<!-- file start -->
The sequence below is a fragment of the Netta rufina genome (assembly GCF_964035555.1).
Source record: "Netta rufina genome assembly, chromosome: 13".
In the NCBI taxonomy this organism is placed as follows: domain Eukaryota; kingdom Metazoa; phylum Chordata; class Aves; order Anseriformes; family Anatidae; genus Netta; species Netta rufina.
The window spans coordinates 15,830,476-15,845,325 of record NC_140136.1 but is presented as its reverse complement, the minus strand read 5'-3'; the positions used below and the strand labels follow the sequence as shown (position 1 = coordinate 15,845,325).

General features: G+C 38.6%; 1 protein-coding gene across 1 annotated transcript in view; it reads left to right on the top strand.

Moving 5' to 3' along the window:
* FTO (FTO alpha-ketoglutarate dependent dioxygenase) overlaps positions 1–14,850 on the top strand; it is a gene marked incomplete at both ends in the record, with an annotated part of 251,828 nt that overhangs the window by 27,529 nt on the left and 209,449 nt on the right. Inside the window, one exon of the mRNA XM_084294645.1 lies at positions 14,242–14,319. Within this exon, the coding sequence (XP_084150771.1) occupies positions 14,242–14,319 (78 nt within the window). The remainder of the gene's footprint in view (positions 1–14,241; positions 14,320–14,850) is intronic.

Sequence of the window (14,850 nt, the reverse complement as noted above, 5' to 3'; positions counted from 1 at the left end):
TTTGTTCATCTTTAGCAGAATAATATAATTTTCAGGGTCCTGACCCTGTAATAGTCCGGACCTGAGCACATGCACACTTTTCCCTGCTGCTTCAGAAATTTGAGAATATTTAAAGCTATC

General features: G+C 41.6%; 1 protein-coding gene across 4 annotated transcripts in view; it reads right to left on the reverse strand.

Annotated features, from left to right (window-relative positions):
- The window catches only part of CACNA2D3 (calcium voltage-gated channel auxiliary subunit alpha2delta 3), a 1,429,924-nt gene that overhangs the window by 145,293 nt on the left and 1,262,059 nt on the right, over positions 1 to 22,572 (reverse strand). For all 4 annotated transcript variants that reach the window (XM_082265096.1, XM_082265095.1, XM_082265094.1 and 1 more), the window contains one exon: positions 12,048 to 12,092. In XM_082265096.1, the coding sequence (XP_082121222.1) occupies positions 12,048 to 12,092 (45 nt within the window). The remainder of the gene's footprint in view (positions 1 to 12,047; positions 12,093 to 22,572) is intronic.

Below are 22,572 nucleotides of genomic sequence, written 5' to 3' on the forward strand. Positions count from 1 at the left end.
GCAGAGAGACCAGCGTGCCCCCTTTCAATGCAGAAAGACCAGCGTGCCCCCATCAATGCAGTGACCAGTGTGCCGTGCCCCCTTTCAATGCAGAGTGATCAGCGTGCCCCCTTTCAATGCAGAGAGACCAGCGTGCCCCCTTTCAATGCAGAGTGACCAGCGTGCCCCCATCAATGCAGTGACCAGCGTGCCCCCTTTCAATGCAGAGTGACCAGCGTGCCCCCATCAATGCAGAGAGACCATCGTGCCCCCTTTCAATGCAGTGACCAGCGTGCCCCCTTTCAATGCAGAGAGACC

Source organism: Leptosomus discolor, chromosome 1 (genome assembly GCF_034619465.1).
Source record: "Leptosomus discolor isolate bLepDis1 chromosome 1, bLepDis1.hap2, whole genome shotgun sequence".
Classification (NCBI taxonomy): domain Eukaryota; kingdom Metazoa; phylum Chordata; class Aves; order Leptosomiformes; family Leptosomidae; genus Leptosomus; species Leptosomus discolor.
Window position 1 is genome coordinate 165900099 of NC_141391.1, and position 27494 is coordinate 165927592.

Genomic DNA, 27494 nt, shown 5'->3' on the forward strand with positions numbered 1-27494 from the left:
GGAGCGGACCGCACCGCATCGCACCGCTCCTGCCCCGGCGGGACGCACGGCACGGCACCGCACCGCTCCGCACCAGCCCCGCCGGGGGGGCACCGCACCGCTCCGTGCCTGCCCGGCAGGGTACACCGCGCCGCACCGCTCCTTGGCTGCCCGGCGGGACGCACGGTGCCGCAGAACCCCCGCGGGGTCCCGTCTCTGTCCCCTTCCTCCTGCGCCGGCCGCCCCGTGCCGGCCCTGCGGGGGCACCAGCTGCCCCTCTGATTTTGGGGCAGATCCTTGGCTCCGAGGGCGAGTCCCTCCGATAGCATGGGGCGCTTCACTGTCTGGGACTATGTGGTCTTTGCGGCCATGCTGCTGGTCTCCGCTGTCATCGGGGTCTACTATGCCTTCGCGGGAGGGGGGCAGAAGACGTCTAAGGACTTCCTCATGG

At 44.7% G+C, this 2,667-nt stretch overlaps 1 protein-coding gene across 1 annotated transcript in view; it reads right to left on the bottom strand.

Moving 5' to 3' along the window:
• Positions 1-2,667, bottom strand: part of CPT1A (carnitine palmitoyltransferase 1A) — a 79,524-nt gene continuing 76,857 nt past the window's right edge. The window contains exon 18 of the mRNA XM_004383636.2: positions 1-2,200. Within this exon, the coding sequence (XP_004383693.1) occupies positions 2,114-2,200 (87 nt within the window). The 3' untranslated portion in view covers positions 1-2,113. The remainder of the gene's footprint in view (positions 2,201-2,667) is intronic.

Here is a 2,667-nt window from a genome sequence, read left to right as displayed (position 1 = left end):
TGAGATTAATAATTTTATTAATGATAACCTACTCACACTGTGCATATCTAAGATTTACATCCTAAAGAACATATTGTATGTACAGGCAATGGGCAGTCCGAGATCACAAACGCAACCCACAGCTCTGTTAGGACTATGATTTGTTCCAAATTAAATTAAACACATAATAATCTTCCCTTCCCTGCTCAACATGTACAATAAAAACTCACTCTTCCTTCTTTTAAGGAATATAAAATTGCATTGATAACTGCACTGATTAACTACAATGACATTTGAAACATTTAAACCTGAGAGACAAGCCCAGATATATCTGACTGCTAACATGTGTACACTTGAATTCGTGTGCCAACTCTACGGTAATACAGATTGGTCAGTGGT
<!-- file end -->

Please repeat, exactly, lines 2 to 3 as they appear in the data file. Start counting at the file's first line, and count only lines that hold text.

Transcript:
Source record: "Netta rufina genome assembly, chromosome: 13".
In the NCBI taxonomy this organism is placed as follows: domain Eukaryota; kingdom Metazoa; phylum Chordata; class Aves; order Anseriformes; family Anatidae; genus Netta; species Netta rufina.